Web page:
The machines which issue the tickets have been removed from all John Menzies travel branches because they were hindering customers in a hurry to buy newspapers.
WH Smith, which bought John Menzies earlier this year, said not enough people were buying tickets to justify keeping the on-line version of the lottery game in these shops, and that customers complained of long queues as ticket-buyers filled in their numbers.
The lottery machines were in 50 branches of John Menzies, and Camelot has now reallocated them to other retailers. The decision will not affect the company's 240 other lottery ticket machines in its high-street branches, where there is enough space to have a separate queue for people buying lottery tickets.
Camelot has seen overall sales of lottery tickets rise from pounds 4.7bn in 1997 to pounds 5.5bn this year compared with scratchcard sales, which have fallen from pounds 44m a year at their peak to pounds 14m in March this year.
However, WH Smith said its travel shops were aimed at customers who wanted to buy newspapers and magazines in a hurry and that the lottery machines were hindering them.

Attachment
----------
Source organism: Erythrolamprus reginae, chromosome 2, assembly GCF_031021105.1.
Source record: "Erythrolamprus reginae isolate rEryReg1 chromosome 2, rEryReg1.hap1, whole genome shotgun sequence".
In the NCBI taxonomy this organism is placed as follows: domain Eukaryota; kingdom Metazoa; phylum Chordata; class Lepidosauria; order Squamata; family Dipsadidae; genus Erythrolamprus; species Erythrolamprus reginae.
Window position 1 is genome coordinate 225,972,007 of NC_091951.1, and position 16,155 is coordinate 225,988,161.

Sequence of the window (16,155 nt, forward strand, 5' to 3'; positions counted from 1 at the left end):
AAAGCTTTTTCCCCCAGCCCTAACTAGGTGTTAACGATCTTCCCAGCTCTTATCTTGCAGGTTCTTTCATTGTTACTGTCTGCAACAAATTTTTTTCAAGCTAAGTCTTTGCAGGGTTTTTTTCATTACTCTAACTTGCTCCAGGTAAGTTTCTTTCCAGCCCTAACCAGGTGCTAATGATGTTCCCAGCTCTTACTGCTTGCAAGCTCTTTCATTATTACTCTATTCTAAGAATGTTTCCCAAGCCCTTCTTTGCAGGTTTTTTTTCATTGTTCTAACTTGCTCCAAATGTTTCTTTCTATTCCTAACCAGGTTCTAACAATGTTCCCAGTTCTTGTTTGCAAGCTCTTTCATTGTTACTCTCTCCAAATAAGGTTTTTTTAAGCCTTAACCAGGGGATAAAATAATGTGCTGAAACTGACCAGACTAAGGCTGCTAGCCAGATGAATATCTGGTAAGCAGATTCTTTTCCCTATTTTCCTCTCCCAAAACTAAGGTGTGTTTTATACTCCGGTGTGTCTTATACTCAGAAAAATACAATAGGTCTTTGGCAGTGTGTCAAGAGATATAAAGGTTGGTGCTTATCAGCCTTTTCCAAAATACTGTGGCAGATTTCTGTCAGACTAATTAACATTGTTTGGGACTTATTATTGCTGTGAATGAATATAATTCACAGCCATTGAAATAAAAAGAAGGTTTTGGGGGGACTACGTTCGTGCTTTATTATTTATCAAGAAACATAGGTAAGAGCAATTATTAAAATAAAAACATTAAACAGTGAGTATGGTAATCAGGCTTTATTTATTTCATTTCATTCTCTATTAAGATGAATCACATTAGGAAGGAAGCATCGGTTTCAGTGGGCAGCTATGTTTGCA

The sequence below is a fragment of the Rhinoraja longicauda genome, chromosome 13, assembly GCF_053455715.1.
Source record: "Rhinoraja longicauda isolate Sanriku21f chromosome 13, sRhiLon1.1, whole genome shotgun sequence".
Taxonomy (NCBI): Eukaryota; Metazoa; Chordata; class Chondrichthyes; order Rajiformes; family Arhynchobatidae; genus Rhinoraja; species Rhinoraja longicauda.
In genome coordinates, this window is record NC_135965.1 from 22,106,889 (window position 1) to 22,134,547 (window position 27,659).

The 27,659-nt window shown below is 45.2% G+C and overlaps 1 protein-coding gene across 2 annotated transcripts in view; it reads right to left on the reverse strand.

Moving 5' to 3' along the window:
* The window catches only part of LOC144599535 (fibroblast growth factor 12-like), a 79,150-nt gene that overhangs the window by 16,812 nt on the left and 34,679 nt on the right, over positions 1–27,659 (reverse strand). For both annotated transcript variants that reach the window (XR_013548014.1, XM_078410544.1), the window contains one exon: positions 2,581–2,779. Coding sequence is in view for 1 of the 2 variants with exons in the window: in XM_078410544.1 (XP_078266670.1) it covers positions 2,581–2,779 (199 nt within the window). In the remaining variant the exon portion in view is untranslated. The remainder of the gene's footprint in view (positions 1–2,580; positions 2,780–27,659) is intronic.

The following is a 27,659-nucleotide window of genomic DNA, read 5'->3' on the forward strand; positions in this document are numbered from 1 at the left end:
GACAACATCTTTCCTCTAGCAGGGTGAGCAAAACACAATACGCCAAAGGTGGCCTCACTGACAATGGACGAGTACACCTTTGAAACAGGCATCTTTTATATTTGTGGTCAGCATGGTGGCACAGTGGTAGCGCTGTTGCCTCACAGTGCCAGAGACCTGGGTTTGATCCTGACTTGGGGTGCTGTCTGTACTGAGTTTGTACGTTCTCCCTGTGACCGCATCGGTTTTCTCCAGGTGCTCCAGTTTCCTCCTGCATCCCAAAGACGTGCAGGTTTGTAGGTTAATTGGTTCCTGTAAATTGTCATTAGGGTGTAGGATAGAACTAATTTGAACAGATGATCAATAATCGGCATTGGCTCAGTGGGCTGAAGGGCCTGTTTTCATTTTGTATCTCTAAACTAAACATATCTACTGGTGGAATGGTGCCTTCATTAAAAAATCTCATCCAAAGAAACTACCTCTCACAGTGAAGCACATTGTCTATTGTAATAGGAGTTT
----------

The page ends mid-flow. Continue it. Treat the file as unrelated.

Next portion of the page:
It now intends to focus on magazines, books and newspapers in its 50 John Menzies branches, and in its own travel shops, which have never provided lottery machines.
"The average size of these stores is small and the machines have not been to the benefit of customers," said a spokeswoman.
"We have a limited amount of space. Having the machines increases the lengths of queues which is incredibly inconvenient for customers who want to dash in and buy a paper.
"We are focusing on what our customers want, and part of that includes getting customers in and out of shops as quickly as possible."
Camelot said it had been fully consulted about the decision, taken at the end of last month, to remove the machines, and said there was a "huge waiting list" of other retailers wanting to install its on-line game.
A spokesman said that commuters could still buy tickets at stations and airports from Infoplace kiosks, the Post Office and from other newsagents. "It was a mutual agreement and the machines have now been moved elsewhere. As far as we are aware, sales were good in these Menzies branches, as they are at all these types of shops. There is a huge waiting list from retailers for lottery ticket machines."
Smith's decision to get rid of its lottery machines in travel outlets has been welcomed by other retailers. The Martin Retail Group has the largest chain of on-line lottery outlets, with machines in 460 stores.
"The lottery is good news for us and if a lottery branch closes down then we will apply for the use of the machine. There is no proof that it brings people into the shops, but we don't want to lose out to the shop down the road. If there are any spare machines we would be happy to take them," said a spokeswoman.Reuse content